The foundations of modern Kochi city started when Sir Robert Bristow, a senior Royal Navy Engineer felt the need of a modern large port after the opening of Suez Canal. This made the creation of the largest man-made island in the country, the Willingdon Island to house new Kochi Port.
In the 1930s, the Kochi Maharaja joined the public outcry to form a common state of Malayalam-speaking people by merging with the Kingdom of Travancore and British Malabar. Kochi Maharaja Kerala Varma Raja was at the forefront of this agitation, and passed the Aykiakerala Resolution in the Kochi Parliament. In 1947, the Kingdom of Kochi and Travancore merged to form the Royal State of Travancore-Kochi. The Kochi Maharaja was amongst the first to advocate the state joining the newly formed Indian Union. Finally, in 1949 the state of Travancore-Kochi merged with India.
Since the formation of Kerala in 1957, Kochi has been the commercial capital of Kerala as well as the seat of the Kerala High Court. Since 2000, Kochi has revitalized its economy, with a focus on tourism, information technology, and the port.
Culture of Konchi
Kochi has a cosmopolitan culture, highly influenced by historical trading partners, Portuguese, Dutch, Arab, Chinese, and Japanese. Kochi has an unusual higher Christian population, thus the city being the seat of the Latin church of India, the ecclesiastical seat of one of the 4 Catholic Cardinals of India and has many Catholic churches and followers apart from other religious orders of Christianity.
Kochi was traditionally a potpourri of various Indian and international communities. Syrian Christians started the first wave of immigration, followed by Jews between the 7th and 10th centuries. Arab merchants also made a strong settlement in Kochi. In the 15th century, Gujaratis settled in Kochi, especially on Mattencherry Island, where they played a strong role in spice trading and other areas. Apart from that, nearly 31 trading communities across India call Kochi as their home.
Later, at the beginning of the colonial era, the Portuguese, Dutch, French, and British all made their settlements in Kochi. The Portuguese had a strong influence in Fort Cochin while Dutch has lent many of its words and culinary influence into local cultures. British culture was strongly felt, lending Kochi a strong community of Anglo-Indians, the largest of the social group in India.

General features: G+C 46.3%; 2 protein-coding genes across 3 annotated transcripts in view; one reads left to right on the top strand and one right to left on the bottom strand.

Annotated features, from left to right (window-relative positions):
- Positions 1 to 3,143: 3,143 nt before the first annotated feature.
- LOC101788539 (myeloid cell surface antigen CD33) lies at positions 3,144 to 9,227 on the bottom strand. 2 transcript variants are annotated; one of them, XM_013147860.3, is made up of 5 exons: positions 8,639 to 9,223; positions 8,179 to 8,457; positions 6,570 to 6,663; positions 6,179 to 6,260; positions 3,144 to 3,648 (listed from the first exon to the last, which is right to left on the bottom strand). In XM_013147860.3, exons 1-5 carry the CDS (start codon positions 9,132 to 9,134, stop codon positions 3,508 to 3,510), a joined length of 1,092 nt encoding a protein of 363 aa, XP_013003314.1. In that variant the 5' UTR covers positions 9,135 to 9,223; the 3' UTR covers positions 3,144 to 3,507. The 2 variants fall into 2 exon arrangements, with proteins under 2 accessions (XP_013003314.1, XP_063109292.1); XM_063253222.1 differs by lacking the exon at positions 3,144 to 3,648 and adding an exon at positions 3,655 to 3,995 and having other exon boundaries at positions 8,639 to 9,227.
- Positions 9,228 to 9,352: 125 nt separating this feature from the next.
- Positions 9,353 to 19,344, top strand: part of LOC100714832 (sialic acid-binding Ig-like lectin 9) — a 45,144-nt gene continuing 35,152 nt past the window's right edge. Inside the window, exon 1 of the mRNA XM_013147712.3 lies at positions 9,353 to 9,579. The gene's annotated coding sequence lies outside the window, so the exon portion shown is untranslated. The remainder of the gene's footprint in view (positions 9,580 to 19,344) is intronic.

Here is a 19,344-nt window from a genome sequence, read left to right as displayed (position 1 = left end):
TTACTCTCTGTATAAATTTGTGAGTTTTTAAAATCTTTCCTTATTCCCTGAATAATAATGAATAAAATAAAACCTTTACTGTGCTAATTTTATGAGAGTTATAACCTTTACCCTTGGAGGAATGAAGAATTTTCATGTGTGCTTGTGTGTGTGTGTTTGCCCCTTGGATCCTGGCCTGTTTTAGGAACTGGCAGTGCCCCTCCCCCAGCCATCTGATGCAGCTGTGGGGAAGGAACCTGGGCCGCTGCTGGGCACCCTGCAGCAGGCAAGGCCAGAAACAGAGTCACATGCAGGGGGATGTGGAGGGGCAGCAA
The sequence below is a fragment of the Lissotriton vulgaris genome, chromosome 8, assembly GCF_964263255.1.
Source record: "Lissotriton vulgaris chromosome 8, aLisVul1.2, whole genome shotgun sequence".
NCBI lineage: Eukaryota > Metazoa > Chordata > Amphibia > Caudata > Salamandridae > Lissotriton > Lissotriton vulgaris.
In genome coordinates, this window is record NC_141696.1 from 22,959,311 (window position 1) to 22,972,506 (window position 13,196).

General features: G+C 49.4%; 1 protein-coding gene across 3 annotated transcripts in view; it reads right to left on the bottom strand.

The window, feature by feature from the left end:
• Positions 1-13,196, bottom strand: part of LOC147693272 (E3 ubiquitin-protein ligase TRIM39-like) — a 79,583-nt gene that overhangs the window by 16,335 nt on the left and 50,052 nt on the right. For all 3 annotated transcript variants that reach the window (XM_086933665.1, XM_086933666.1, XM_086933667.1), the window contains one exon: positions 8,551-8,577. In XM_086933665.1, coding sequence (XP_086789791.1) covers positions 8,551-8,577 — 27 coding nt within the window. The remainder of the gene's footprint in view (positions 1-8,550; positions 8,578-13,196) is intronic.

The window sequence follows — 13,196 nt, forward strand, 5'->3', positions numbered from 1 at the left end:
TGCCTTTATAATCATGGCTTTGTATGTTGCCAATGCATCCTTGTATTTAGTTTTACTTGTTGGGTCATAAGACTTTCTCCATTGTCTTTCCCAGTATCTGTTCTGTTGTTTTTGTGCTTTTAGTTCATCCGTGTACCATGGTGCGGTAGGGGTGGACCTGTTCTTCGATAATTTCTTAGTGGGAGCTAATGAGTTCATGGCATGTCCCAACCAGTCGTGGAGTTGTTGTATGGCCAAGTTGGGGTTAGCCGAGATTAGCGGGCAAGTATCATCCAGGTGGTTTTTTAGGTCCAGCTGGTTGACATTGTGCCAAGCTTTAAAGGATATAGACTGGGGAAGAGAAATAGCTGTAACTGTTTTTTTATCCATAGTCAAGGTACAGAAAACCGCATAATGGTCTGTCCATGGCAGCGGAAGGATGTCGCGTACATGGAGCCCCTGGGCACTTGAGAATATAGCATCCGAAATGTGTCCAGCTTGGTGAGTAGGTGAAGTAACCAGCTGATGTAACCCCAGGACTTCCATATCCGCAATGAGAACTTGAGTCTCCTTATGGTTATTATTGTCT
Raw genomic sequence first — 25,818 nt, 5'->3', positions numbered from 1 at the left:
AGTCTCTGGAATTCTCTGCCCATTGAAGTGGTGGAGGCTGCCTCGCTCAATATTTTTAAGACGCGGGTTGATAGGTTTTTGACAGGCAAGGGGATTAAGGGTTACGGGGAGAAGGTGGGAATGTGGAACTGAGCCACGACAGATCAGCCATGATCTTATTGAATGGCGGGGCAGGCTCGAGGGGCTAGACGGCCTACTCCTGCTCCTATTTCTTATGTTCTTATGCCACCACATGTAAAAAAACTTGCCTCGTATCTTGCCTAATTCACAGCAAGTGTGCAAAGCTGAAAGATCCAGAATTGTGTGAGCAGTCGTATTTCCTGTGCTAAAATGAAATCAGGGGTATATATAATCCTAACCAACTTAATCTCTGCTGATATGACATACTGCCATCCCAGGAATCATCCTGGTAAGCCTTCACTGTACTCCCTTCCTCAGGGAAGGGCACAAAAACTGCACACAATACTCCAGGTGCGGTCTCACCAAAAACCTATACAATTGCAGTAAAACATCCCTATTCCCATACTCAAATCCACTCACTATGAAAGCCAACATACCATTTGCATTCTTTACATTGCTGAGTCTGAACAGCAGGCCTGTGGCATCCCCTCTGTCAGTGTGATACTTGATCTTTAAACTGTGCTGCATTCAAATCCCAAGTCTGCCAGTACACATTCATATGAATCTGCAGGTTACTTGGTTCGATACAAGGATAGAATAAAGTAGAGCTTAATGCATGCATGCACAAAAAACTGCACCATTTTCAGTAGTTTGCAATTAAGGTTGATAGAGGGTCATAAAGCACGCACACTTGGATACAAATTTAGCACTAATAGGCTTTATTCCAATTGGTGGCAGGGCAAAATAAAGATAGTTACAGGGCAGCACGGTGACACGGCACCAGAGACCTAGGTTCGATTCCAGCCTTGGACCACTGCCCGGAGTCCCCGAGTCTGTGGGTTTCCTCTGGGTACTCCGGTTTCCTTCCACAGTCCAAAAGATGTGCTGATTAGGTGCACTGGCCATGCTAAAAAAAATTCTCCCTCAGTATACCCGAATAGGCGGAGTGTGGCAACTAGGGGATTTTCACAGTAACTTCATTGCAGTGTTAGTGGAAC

In the early 1970s, Punjabis settled here, focusing their strong presence on the local automobile industry. Tamilians, Telugus, Kannadigas have all formed small settlements since the days of royalty. Recently, students from Cambodia, Thailand, Korea, and Indonesia have settled down in Kochi for studies and research activities. Kochi has a sizeable expatriate population mainly from European countries who have settled in Fort Kochi. Most of them are senior citizens who settled down to enjoy retirement life and many run boutique hotels and restaurants in that area. Due to the rapid growth of the city, a majority of the local population are immigrants.
Generally, Kochinites are modern and fashionable. Being a city that has a tradition of various cultures being given equal respect, a high level of tolerance exists. The city has a modern attitude, but some basic social modesty still prevails, especially in villages and rural areas.
Thekkady is located about 257 km (160 mi) from Trivandrum, 141 km from Madurai City and Madurai Airport, 145 km from Cochin International Airport and 114 km from Kottayam railway station. Thekkady is located near to Kerala-Tamil Nadu border. The sanctuary is famous for its dense evergreen, semi-evergreen, moist deciduous forests and savannagrass lands. It is home to herds of elephants, sambar, tigers, gaur, lion-tailed macaques and Nilgiri langurs.